Sister Kathleen Ross, PhD, president emerita of Heritage University in Toppenish, Washington, HNU Trustee, and this year’s Visiting SNJM Scholar, came to campus during the week of March 13. Sr. Kathleen led six inclusivity workshops on campus for the benefit of faculty and staff, and participated in a classroom discussion and other events.
This past fall, HNU conducted campus climate surveys for students and for faculty and staff. The University commissioned the surveys to gather information from the HNU community and to explore how it can continue to enhance its mission as a diverse and inclusive institution.
Sr. Kathleen reviewed the results of the student survey with faculty and staff during her inclusivity workshops. She selected a few salient statistics from the report and provided context for the attendees.
During the sessions, Sr. Kathleen asked all attendees to think about their own identities and to consider times when they might have felt stressed or anxious because of their identities. Participants were encouraged to engage in small-group discussions and share their thoughts.
In the latter part of the workshops, Sr. Kathleen spoke about techniques that faculty, staff, and others can use to make HNU more inclusive for students. She mentioned that many of the techniques she discussed have been put into practice at Heritage University, where the Institute for Student Identity and Success (which she founded) continues to develop and analyze other methods to improve the student experience. The Institute has produced 14 short videos, of three to four minutes in length, that share faculty inclusivity strategies (available at www.heritage.edu/institute). Sr. Kathleen has also written a book about these methods, Breakthrough Strategies: Classroom-Based Practices to Support New Majority College Students, which was published by Harvard Education Press in 2016.
In an interview near the end of her visit, Sr. Kathleen spoke about how enthusiastically the HNU faculty and staff participated in the inclusivity workshops. “Well, I was really pleased that the people who participated were really engaged and really shared from their experiences,” she said. “And this is a topic, diversity—and I like to talk about it as inclusivity and couch it as working on our inclusivity quotient, our IQ—when you’re working on that, the involvement of people and their ability to share from their experience is a vital part of that being successful.”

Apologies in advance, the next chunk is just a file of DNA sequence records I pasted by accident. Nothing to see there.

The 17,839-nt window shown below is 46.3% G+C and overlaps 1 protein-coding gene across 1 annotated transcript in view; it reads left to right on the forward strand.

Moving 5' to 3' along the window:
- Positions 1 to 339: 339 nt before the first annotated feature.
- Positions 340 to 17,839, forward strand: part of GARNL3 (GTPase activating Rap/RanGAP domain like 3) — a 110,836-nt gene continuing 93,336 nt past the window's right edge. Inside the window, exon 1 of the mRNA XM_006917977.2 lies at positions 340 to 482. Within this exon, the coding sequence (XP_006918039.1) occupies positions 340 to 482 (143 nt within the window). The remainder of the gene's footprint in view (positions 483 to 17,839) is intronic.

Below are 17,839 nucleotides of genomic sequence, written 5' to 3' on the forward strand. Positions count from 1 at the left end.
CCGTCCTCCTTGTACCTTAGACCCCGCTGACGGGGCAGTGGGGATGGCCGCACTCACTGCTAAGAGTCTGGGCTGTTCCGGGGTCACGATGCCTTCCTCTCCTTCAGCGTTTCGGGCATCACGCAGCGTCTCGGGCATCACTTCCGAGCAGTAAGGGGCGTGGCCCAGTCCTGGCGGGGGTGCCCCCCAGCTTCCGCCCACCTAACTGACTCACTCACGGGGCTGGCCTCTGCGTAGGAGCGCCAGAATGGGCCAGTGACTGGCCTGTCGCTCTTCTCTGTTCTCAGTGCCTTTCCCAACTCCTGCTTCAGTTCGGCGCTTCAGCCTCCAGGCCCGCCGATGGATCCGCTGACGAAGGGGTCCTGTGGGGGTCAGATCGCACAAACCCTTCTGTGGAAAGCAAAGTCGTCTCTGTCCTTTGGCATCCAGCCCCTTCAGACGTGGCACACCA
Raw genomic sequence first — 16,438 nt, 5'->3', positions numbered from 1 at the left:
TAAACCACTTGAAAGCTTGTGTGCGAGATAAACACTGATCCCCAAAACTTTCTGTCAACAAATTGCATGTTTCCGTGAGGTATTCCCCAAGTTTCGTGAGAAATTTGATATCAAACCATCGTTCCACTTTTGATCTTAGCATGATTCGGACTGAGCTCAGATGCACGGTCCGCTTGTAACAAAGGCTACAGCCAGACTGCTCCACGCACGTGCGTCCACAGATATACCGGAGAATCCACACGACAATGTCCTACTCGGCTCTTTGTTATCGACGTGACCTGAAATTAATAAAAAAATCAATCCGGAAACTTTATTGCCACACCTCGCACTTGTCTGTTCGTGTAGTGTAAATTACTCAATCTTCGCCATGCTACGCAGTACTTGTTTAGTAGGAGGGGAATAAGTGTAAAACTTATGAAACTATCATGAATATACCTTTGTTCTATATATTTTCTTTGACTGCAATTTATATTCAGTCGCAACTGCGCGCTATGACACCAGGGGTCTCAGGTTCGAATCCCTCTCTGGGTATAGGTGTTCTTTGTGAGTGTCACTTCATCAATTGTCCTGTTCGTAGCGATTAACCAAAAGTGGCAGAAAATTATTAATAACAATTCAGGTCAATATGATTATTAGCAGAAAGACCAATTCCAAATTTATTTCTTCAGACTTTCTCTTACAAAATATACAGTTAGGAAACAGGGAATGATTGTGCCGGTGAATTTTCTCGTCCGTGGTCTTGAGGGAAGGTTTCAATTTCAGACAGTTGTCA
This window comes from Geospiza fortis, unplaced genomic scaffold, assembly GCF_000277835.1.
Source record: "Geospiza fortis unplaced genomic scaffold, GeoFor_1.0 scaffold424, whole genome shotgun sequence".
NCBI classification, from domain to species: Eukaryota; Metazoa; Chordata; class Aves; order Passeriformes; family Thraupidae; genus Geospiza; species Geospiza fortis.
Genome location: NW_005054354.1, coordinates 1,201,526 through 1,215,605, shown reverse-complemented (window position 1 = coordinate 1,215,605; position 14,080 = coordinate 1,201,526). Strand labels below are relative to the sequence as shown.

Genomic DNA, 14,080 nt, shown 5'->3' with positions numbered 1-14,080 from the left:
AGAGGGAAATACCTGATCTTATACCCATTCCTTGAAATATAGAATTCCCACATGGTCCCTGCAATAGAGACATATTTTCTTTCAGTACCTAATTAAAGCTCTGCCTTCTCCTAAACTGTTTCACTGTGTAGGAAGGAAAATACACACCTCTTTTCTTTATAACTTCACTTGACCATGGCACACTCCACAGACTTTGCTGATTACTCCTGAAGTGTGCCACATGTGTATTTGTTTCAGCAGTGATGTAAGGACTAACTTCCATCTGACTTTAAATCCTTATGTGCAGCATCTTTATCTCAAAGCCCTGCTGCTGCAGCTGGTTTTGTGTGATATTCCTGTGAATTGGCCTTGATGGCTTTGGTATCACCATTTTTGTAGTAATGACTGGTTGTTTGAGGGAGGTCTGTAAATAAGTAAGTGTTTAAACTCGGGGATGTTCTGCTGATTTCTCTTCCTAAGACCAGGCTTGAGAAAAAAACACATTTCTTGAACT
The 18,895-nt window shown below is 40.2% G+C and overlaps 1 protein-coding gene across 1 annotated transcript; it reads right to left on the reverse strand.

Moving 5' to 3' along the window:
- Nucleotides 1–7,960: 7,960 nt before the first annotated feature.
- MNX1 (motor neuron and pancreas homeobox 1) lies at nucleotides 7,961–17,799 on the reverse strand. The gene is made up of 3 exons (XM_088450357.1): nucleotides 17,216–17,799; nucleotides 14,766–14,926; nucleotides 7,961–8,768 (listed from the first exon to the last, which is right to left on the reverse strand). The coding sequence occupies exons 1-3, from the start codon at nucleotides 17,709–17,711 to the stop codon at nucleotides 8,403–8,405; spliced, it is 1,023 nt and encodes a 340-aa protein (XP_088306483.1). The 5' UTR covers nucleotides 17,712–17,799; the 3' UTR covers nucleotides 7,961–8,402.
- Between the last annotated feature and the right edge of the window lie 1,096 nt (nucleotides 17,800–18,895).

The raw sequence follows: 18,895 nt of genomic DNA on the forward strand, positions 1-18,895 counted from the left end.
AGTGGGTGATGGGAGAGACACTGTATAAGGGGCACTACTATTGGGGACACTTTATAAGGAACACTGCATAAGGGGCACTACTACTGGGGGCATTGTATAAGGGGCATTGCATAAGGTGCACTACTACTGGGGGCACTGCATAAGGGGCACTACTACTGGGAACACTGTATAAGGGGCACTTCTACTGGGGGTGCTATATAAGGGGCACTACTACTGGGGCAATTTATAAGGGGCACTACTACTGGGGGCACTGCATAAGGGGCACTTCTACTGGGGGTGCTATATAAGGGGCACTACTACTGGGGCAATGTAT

Sr. Kathleen spoke about how she has seen higher education institutions change their approach to diversity and inclusivity. “Well most colleges and universities nationally still have a majority of students—and I’m talking about four-year institutions—who come from Anglo, Caucasian, however you want to put it, middle-class backgrounds, and they’re not the first generation in their families to go to college,” she said. “The percentage of students who are coming from working-class and lower-income backgrounds who are not Anglo, and who are the first in their families to work toward a four-year degree or to earn one—that percentage is growing and it’s growing dramatically. So our [student] population is gradually shifting and it’s interesting that when it shifts like that, when that so-called minority group goes from 20% to 25%, it doesn’t really make that much difference. 25% to 30% it makes a little more difference, but when it gets up to 40%, 45%, 50%, 55%, suddenly people become much more aware of it and realize that there are some very important climate issues and skills that need to be fostered in order for that to work in a positive way.
“So as we already know, Holy Names University is on the forefront of being an institution that has a true high diversity index, meaning that there aren’t just people from one or two ethnic and socioeconomic groups, but from many,” Sr. Kathleen continued. “So there’s a mix of people. Students’ awareness of differences is really heightened. And that’s good as long as they get the support to see how to recognize and accept others’ differences, how to accept their own differences without putting themselves down.”